If you had the ability to avoid or reduce the risk of cognitive decline as you grew older, how much would you be prepared to pay for it?

What would you say to $15 per week? That’s somewhere around the cost of a professionally-programmed pair of hearing aids, which the most current research demonstrates can decrease the risk of cognitive decline in seniors with hearing loss.

Hearing Loss and Cognitive Decline

A recent study published in the Journal of the American Geriatrics Society demonstrates that “self-reported hearing loss is associated with accelerated cognitive decline in older adults; hearing aid use attenuates such decline.”

The study observed 3,670 adults age 65 and older through a 25 year time period. The study found that the rate of cognitive decline was higher in individuals with hearing loss in comparison to those with normal hearing. But the participants with hearing loss who utilized hearing aids showed no difference in the level of cognitive decline compared to those with normal hearing.

Several studies out of Johns Hopkins University have likewise demonstrated that hearing loss is connected with accelerated cognitive decline, depression, and in some instances even dementia.
So, hearing loss can create hastened rates of cognitive decline, but wearing hearing aids can forestall this decline. The question is, how does hearing loss lead to cognitive decline?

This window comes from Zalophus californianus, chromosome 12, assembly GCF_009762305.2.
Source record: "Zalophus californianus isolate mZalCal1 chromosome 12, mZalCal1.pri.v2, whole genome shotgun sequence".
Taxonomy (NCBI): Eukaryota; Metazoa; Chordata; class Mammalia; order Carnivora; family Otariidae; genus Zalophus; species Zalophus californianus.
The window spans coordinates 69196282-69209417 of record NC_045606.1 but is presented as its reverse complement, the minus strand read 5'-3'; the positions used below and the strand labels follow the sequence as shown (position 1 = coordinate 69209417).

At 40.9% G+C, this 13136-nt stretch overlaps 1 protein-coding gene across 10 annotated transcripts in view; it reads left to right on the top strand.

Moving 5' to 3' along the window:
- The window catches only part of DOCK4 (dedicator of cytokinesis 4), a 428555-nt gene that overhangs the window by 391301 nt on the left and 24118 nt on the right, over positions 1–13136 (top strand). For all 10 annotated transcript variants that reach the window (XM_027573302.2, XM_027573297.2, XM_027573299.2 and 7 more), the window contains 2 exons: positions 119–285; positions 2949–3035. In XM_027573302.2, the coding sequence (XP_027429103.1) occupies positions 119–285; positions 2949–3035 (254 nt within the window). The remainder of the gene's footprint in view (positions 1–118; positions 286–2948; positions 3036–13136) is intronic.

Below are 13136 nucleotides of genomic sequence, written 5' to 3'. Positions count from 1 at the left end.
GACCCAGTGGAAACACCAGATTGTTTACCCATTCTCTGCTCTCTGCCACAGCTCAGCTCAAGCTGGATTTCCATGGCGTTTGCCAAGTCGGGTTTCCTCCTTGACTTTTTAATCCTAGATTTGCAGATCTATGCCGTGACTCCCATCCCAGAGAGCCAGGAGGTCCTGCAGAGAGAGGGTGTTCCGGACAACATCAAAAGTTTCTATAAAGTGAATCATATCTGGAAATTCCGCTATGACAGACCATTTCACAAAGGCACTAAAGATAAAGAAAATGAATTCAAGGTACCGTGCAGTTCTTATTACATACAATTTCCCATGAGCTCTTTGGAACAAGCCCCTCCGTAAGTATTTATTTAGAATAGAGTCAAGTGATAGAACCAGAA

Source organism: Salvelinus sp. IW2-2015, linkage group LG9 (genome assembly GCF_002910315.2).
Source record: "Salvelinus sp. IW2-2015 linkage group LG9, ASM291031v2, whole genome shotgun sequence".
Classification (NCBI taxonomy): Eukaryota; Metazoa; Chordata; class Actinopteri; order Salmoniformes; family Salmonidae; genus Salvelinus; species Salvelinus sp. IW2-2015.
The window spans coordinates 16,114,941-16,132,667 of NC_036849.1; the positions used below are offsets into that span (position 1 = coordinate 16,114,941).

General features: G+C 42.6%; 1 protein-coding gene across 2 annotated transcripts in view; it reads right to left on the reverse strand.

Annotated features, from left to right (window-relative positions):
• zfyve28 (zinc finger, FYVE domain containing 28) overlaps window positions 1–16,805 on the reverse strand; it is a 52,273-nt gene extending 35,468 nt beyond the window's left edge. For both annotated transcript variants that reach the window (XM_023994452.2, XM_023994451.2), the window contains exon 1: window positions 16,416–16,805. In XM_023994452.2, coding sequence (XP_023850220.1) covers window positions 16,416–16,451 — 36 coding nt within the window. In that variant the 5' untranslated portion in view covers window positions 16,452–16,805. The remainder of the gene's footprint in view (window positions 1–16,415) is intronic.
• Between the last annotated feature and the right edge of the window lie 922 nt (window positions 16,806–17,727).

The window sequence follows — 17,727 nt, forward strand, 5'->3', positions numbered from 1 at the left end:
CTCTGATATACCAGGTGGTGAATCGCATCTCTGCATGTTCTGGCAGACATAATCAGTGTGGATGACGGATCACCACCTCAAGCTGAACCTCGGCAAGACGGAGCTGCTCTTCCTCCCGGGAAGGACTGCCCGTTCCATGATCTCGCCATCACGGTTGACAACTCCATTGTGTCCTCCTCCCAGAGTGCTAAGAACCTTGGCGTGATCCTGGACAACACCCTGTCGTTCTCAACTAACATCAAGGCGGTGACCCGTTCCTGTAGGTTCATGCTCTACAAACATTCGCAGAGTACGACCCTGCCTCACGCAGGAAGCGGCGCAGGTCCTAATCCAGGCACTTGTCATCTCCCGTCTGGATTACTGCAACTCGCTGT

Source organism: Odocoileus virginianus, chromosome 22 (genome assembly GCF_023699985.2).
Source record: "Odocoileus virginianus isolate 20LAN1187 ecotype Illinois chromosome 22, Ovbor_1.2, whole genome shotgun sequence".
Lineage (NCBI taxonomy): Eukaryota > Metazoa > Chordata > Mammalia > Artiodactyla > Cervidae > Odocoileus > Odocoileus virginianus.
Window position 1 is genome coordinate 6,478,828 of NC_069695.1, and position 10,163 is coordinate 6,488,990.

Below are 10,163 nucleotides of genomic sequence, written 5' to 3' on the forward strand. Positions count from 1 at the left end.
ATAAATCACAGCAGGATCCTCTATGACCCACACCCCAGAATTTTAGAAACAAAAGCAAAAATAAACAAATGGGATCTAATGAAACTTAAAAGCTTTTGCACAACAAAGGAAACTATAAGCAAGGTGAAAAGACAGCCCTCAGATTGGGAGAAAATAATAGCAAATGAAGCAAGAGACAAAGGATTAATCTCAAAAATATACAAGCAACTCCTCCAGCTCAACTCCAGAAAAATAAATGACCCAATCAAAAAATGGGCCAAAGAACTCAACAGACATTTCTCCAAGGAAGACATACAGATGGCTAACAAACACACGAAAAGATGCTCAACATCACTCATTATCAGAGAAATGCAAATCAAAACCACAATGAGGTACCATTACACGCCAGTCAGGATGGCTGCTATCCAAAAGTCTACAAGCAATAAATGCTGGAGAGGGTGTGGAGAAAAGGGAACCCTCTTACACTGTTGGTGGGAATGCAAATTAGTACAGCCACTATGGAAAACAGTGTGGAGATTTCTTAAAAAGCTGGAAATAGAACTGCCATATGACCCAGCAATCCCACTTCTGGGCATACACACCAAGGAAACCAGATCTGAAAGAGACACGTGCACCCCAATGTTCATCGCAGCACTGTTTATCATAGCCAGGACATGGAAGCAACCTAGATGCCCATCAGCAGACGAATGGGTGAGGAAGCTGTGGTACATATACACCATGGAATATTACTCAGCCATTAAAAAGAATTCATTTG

A generally acceptable theory is that hearing loss has a tendency to diminish social interaction and stimulation to the auditory regions of the brain, resulting in changes in brain chemistry and structure. These modifications are thought to account for the decline in cognitive function as well as the onset of depressive signs and symptoms.

Hearing Loss and Mortality

Another study out of Johns Hopkins University examined 1,666 adults age 70 or older who had been given a hearing examination. The participants were put into three groups: (1) no hearing loss, (2) mild hearing loss, and (3) moderate to severe hearing loss. Then, mortality was analyzed for each group, with the following results, as reported by Johns Hopkins researchers:

“Interestingly, after adjusting for demographic characteristics and cardiovascular risk factors, their results suggested that moderate or more severe hearing loss was associated with a 39% increased risk of mortality, while a mild hearing loss had a 21% increased risk of mortality, compared to those with normal hearing.”

This is not to imply that hearing loss directly influences mortality rates, but rather that the consequences of hearing loss can. Hearing loss has been shown to bring about cognitive decline and reduced levels of social interaction and physical activity. This causes changes to the brain and decreased physical and social activity levels, which more clearly can affect mortality rates.

Hearing Aids Can Help

The real cost of hearing loss, then, is significantly more than merely inconvenience or missing out on a couple of conversations. Hearing loss could sacrifice your mental, physical, and social health—and potentially even your life.

As more research is conducted, and as we come to be more informed on the real costs of hearing loss, $15 per week for a set of premium hearing aids will seem like nothing at all.